My other reason for wanting her to get credit is that it messes with my own. Instead of being able to say, "I taught ---- --------, the one who had that powerful poem published a few years ago," I have to say, "I taught Anonymous."

On second thought, that's plenty poetic. So, thanks Anonymous. Thank you for the inspiration to me, as a teacher, and thanks for your courage in sharing your work, even if your name isn't attached. You'll be known (if only to the few readers of this poem, but they will remember you) by your work alone, and there's a special dignity to that which is rare in our world of people obsessed with taking credit. I'm glad you didn't learn that particular impulse from me. Your poem is wonderful.

So, without further ado, I give you Anonymous' "No Lollipop."

Now just try and tell me that didn't kick you in the gut. Yeah, she was one of my students.

Why Reading Literature Is Essential

One of my colleagues (and, I'm proud to say, my former student teacher) Sam Cornelius has given me a homework assignment. He found this piece by Nancy Atwell, "A Case for Literature" and assignment to weigh in. Atwell's concern is that the powerful forces pushing for national curriculum changes do not recognize the merits of reading literature because it does not satisfy their interests in profiting from more expensive curricula, more expensive testing, etc. She cites some research that shows that independent reading literature, and lots of it, not only increases reading proficiency, but is one of the best predictors of over-all academic success. At first glance, this is preaching to the choir, and I don't know how I'm going to satisfy Sam's assignment.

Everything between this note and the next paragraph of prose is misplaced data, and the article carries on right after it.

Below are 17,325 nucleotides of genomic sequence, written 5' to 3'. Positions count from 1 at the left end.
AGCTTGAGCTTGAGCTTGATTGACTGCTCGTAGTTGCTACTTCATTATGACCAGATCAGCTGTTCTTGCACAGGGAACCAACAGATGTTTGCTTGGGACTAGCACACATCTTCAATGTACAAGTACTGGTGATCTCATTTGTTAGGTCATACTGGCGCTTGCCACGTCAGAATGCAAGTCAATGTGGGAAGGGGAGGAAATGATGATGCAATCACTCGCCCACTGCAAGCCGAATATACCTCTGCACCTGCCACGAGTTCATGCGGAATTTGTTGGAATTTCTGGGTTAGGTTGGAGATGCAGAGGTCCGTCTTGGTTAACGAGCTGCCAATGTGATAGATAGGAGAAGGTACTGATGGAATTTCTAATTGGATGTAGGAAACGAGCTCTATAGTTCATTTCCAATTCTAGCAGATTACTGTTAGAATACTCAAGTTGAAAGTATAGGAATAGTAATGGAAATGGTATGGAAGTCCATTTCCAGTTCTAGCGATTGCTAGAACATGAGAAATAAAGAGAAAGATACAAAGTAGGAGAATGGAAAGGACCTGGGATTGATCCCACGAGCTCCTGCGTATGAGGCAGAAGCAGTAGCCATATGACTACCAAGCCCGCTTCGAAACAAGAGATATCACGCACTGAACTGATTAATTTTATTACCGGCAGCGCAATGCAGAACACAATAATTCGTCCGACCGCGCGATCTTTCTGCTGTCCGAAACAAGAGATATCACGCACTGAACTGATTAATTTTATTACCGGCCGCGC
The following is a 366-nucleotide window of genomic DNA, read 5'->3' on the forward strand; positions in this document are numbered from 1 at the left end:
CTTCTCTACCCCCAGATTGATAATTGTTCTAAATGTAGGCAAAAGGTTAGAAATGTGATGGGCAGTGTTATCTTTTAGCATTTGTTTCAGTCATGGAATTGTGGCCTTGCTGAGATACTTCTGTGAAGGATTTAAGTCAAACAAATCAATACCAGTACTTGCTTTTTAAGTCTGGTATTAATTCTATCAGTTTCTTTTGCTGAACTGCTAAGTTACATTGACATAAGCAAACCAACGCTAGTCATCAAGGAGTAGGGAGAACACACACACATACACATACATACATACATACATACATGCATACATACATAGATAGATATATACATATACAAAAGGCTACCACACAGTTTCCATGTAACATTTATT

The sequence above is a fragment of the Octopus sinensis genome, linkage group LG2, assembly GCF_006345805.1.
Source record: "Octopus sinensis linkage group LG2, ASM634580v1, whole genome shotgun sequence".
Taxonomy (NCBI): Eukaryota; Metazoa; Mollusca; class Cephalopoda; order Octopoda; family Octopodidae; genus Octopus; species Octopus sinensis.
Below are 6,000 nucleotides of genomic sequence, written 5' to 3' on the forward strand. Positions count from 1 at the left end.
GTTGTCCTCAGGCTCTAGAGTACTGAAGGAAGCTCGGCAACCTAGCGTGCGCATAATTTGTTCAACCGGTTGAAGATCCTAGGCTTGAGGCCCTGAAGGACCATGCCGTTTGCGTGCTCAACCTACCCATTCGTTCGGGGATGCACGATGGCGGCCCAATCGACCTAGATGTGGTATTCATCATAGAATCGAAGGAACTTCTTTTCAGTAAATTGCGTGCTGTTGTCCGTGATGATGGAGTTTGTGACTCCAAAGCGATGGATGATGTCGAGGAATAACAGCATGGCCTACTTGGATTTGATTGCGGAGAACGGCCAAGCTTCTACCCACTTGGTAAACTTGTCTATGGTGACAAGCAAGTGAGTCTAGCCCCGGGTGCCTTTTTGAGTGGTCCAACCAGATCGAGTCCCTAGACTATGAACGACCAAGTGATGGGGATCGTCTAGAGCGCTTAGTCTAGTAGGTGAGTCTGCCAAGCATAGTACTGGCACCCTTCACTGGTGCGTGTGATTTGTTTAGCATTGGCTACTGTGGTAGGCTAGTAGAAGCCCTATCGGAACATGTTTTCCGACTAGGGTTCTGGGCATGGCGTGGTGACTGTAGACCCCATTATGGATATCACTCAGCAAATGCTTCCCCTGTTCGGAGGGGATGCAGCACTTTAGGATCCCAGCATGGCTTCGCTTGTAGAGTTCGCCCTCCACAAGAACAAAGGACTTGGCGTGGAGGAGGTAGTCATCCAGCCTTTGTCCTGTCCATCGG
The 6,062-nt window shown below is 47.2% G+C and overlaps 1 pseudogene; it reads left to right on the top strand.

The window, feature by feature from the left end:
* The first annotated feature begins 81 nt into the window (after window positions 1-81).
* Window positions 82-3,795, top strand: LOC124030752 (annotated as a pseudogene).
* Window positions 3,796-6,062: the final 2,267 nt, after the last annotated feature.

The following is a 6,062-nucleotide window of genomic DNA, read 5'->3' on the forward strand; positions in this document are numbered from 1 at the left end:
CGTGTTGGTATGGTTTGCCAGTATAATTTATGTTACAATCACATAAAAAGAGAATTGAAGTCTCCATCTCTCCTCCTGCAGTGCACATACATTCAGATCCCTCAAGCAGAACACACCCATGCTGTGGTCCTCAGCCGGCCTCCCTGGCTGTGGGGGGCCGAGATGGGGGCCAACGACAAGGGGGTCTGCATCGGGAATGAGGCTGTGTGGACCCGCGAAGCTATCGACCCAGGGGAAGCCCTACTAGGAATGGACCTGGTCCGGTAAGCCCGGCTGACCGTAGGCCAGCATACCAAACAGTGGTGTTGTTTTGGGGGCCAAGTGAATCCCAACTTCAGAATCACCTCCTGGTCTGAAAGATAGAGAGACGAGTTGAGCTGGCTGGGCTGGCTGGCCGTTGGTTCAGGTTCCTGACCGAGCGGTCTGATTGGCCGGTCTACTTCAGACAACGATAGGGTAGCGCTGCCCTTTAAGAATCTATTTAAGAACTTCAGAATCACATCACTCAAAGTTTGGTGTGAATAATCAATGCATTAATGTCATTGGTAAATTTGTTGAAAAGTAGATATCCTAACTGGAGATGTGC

Luckily, the very first commenter on the comment page, Tomliamlynch, after claiming to agree with Atwell, writes, "English education has never had a convincing rationale for teaching literature; thank heaven for writing, as at least a teacher knows when a student does it! Literature has always been--and continues to be--use-less: it doesn't have a clear use that translates into a value for non-literature-teachers... Teachers don't know if and when students really read. They can't know; reading is wonderfully private."

Oh boy.

First of all, we don't teach literature for its own sake. Literature, on one level, is entertainment, just like films or music or any other art. We wouldn't expose a student to a famous painting just so they can say they've seen it. Similarly, when I teach a book (or a film, or a short story) my focus is always beyond the text itself. Now, that work of art can do many things, and I'm hesitant to tier them because they're all important, so these are not in a particular order.